My mother, Gladys Jo Robertson Fink, passed away on January 20, 2022. With family scattered far and wide, it took a while for relatives and friends to assemble in Yachats, Oregon, for a memorial service, but the day came at last.
In 2013, my father Joseph Fink preceded Mama in death. We held a memorial service for him at the time but waited until Mama's passing to follow their wishes of having their ashes released into the ocean. On April 3, family and friends gathered on a temperate spring day at the banks of the Yachats River and let its gently flowing current carry Mama's and Daddy's earthly remains to the Pacific Ocean. Then we made our way to my sister’s house to remember the happy, sad, poignant, funny times that we had experienced with our mother, grandmother, great grandmother, aunt, friend.
Two circumstances alleviated the sadness of this occasion. The first was the long and productive life Mama had been granted. She was ninety-six at the time of her death, and most of her years had been healthy and active. Those who knew her often spoke of her humor, wit, love for family and friends, and—a word that came up often—“spunk.”
|Even in her later years, Mama's "spunk"|
Mama had served as the inspiration behind many of my prize-winning contest essays and stories, all of which contained an element of her humor. In her last three years, however, failing health and progressing dementia deprived her of her enjoyment of life. She often mentioned to me she had “lived too long.” She was ready to depart this world for a better one.
The second circumstance to lessen the pain of Mama’s death was knowing of her steadfast faith. As a longtime Christian, she believed in life after earthly death—a life in which she would be reunited with loved ones; a life in which she would be released from the shackles of pain and fear brought on by age; a life in which she could spend eternity in the presence of her Savior. One Sunday when she was in her early nineties, she and my sister were leaving church where “Amazing Grace (My Chains Are Gone)" had been sung. Hobbling along with the use of her walking stick—for her, a form of “chains”—Mama remarked, “I want that song sung at my funeral.” I know she was thinking of the day she could throw away that stick.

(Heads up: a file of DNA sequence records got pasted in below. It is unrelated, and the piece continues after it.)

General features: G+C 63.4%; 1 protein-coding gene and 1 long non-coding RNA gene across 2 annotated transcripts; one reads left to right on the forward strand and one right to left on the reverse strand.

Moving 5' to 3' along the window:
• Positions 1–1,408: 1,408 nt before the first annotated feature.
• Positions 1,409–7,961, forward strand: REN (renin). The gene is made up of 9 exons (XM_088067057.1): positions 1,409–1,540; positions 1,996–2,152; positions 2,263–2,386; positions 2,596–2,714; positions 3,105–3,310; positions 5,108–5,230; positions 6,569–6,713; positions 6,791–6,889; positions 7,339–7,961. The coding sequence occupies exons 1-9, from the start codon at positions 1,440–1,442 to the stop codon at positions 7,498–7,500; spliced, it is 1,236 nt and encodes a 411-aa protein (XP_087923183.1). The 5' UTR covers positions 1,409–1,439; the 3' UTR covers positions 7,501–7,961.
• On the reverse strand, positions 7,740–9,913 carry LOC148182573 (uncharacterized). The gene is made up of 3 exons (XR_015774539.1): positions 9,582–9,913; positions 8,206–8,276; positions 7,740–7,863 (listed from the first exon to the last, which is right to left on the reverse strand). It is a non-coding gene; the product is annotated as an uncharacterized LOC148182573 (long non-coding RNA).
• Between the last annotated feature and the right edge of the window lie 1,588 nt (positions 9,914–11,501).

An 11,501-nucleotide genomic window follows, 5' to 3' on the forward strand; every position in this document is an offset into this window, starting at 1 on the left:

Mama also loved the old gospel song “I’ll Fly Away,” finding great joy in the lively tune and comfort in the words of assurance of the better life awaiting her. The first comment I read on this rendition of “I’ll Fly Away” was “If this song isn’t sung at my funeral, I’m not going.” It sounded exactly like something Mama would say.
As friends and relatives said our earthly farewells to Mama, the melodies and lyrics of these songs rang in our ears, reminding us of the hope and assurance Mama had. My prayer is that as you listen to them, you are reminded of the same.
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